Give me Mustard, Onions and Sport Pepper or give me hunger. ;)

    Enjoy,
    Gary
    Sauce on the side, always, implied, axiomatic..........never a doubt, BBQ sauce without.

    Low & Slow
  • Post #39 - November 7th, 2007, 5:25 pm
    Post #39 - November 7th, 2007, 5:25 pm Post #39 - November 7th, 2007, 5:25 pm
    Amen!

    No salad on a bun for me. Even if it's a "what your girlfriend wants" salad on a bun from Honky Tonk.
  • Post #40 - November 7th, 2007, 5:29 pm
    Post #40 - November 7th, 2007, 5:29 pm Post #40 - November 7th, 2007, 5:29 pm
    Santander wrote:Even if it's a "what your girlfriend wants" salad on a bun from Honky Tonk.


    If she wants it, she can have it...but not me.
    Steve Z.

    “Only the pure in heart can make a good soup.”
    ― Ludwig van Beethoven
  • Post #41 - November 7th, 2007, 5:30 pm
    Post #41 - November 7th, 2007, 5:30 pm Post #41 - November 7th, 2007, 5:30 pm
    I stand corrected. Apparently this is a pissing contest :-)
    Dominic Armato
    Dining Critic
    The Arizona Republic and azcentral.com
  • Post #42 - November 7th, 2007, 5:31 pm
    Post #42 - November 7th, 2007, 5:31 pm Post #42 - November 7th, 2007, 5:31 pm
    G Wiv wrote:Byron's Run Through the Garden
    Image


    Ugh.

    Gary, that looks like a plain bun. Is it, or is it poppyseed?

    I'd hate to find that Byron's is cutting corners.
    Ed Fisher
    my chicago food photos

    RIP LTH.
  • Post #43 - November 7th, 2007, 5:37 pm
    Post #43 - November 7th, 2007, 5:37 pm Post #43 - November 7th, 2007, 5:37 pm
    gleam wrote:Ugh.

    Gary, that looks like a plain bun. Is it, or is it poppyseed?

    I'd hate to find that Byron's is cutting corners.

    Plain, no poppy seeds, corners were cut.

    Now I just feel dirty
    Sauce on the side, always, implied, axiomatic..........never a doubt, BBQ sauce without.

    Low & Slow
  • Post #44 - November 7th, 2007, 5:39 pm
    Post #44 - November 7th, 2007, 5:39 pm Post #44 - November 7th, 2007, 5:39 pm
    Give me my Romper Room moment:

    I see green peppers, lettuce, pickle slices, cucumber slices, tomato slices. I see a sport pepper by the fries. Is the red thing sweet red peppers? Any sauerkraut? Any ingredients hidden under another?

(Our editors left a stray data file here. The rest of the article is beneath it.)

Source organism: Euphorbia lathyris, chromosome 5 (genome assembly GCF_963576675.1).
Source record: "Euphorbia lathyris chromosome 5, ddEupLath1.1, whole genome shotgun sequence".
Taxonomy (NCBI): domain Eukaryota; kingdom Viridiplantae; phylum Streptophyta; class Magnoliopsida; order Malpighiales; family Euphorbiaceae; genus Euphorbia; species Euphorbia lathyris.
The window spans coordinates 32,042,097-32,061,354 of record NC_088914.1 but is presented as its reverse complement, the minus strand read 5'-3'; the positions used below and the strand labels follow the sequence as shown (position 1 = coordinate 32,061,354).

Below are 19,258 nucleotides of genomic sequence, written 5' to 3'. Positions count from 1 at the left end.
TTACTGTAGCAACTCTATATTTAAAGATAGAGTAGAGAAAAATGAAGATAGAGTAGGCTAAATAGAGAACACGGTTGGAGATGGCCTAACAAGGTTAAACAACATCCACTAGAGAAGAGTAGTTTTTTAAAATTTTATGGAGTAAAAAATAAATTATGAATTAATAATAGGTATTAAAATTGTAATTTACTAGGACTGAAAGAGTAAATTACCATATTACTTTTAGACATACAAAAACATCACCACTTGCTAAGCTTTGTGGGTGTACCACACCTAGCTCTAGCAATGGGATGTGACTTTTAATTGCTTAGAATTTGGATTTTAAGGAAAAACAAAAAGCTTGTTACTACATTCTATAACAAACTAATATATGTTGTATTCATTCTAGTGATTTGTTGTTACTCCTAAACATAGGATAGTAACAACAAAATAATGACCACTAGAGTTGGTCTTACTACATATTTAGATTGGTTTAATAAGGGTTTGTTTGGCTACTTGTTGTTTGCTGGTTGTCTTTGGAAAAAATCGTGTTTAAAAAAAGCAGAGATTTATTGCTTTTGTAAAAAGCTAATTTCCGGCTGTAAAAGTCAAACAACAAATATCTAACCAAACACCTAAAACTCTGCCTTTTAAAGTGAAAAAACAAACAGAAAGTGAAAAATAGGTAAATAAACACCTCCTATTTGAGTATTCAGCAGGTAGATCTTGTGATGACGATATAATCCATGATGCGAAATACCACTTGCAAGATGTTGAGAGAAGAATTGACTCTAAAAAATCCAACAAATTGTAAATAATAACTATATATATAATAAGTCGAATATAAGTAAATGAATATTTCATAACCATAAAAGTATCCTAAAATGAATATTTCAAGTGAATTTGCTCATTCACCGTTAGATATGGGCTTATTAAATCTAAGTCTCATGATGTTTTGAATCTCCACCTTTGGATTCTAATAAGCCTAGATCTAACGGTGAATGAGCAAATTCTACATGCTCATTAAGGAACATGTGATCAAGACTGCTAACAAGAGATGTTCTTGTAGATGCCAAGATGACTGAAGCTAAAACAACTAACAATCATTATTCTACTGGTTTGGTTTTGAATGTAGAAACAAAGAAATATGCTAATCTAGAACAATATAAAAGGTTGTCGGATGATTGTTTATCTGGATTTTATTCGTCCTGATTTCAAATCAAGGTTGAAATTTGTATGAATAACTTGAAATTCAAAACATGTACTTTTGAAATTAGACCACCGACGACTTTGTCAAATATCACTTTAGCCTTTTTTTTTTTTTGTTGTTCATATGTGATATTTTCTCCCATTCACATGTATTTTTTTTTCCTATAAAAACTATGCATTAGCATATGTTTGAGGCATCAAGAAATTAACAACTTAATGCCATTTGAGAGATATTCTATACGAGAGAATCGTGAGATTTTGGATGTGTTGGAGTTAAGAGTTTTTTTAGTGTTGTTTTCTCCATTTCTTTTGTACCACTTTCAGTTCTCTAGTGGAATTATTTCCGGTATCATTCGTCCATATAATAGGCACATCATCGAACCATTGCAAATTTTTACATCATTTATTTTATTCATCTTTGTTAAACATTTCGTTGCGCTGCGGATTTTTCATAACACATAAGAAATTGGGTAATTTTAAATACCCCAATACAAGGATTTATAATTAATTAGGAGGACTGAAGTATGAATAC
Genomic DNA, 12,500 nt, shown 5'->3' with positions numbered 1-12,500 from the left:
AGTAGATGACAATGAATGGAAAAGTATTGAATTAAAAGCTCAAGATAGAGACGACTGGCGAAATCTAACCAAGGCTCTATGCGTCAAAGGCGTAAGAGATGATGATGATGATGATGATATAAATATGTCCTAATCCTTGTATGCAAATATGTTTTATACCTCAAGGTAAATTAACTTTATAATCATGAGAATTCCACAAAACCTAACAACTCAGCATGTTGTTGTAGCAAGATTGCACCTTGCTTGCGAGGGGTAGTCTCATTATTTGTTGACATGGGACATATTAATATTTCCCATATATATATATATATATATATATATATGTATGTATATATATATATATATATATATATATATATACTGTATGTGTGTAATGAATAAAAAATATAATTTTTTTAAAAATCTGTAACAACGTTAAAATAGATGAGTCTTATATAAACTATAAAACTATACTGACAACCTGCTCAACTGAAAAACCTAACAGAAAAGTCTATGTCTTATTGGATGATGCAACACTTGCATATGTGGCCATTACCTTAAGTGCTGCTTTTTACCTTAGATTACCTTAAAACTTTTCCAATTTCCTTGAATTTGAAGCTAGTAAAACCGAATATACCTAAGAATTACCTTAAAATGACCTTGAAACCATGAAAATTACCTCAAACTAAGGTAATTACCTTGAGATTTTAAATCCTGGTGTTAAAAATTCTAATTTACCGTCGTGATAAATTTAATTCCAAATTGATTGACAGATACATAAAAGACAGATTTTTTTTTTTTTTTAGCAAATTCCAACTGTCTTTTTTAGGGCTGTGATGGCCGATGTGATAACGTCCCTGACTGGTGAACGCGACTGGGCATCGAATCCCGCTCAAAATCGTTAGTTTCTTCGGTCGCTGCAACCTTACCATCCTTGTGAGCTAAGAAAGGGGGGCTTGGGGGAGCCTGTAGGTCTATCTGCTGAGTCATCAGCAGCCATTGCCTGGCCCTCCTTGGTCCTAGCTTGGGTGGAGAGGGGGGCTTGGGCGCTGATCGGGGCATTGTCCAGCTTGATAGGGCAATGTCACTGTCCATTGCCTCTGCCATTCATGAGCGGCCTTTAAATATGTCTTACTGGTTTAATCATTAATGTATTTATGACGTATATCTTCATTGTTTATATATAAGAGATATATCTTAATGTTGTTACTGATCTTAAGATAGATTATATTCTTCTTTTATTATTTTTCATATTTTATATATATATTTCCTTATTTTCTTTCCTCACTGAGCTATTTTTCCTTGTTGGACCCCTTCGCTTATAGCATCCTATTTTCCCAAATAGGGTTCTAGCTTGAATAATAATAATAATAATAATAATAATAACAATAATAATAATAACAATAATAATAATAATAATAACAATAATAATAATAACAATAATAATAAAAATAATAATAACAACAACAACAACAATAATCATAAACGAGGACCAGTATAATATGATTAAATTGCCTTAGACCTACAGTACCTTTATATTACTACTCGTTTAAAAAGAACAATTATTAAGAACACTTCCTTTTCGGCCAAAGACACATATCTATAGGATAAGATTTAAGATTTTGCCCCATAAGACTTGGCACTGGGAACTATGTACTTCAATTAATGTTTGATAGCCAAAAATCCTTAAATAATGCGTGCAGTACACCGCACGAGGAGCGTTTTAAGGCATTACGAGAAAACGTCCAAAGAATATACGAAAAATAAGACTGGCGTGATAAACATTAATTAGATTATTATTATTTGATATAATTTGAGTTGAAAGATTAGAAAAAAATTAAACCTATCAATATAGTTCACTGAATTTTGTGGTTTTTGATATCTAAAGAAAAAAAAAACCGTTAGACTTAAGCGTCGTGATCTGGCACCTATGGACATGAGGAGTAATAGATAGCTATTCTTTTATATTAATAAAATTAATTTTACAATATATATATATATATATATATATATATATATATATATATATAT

Personally I do like the pickle spears that I put aside and eat separately.

    Regards,
    Cathy2

    "You'll be remembered long after you're dead if you make good gravy, mashed potatoes and biscuits." -- Nathalie Dupree
    Facebook, Twitter, Greater Midwest Foodways, Road Food 2012: Podcast
  • Post #45 - November 7th, 2007, 5:43 pm
    Post #45 - November 7th, 2007, 5:43 pm Post #45 - November 7th, 2007, 5:43 pm
    G Wiv wrote:
    gleam wrote:Ugh.

    Gary, that looks like a plain bun. Is it, or is it poppyseed?

    I'd hate to find that Byron's is cutting corners.

    Plain, no poppy seeds, corners were cut.

    Now I just feel dirty


    No, no... it's not that corners were cut. It's that the point in time at which the Chicago-style dog was "finalized" was 30 years ago, when the International Association of Chicago-Style Dog Officialness declared the recipe complete. Any differences that existed before or after November 7th, 1977 are wrong and not a true Chicago-style dog.

    Damn... and I was trying so hard.
    Last edited by Dmnkly on November 7th, 2007, 5:46 pm, edited 3 times in total.
    Dominic Armato
    Dining Critic
    The Arizona Republic and azcentral.com
  • Post #46 - November 7th, 2007, 5:44 pm
    Post #46 - November 7th, 2007, 5:44 pm Post #46 - November 7th, 2007, 5:44 pm
    I stand corrected. Apparently this is a pissing contest


    Or at least a sausage contest. Unbunned.
  • Post #47 - November 7th, 2007, 5:50 pm
    Post #47 - November 7th, 2007, 5:50 pm Post #47 - November 7th, 2007, 5:50 pm
    For the last 20 years (maybe more?) many sushi bars have been putting mayonnaise in their maki. Therefore any sushi bar not using mayonnaise is behind the times and cutting corners and is run by a bunch of cheap asses.

    Yikes, what a bizarre argument.
    -Josh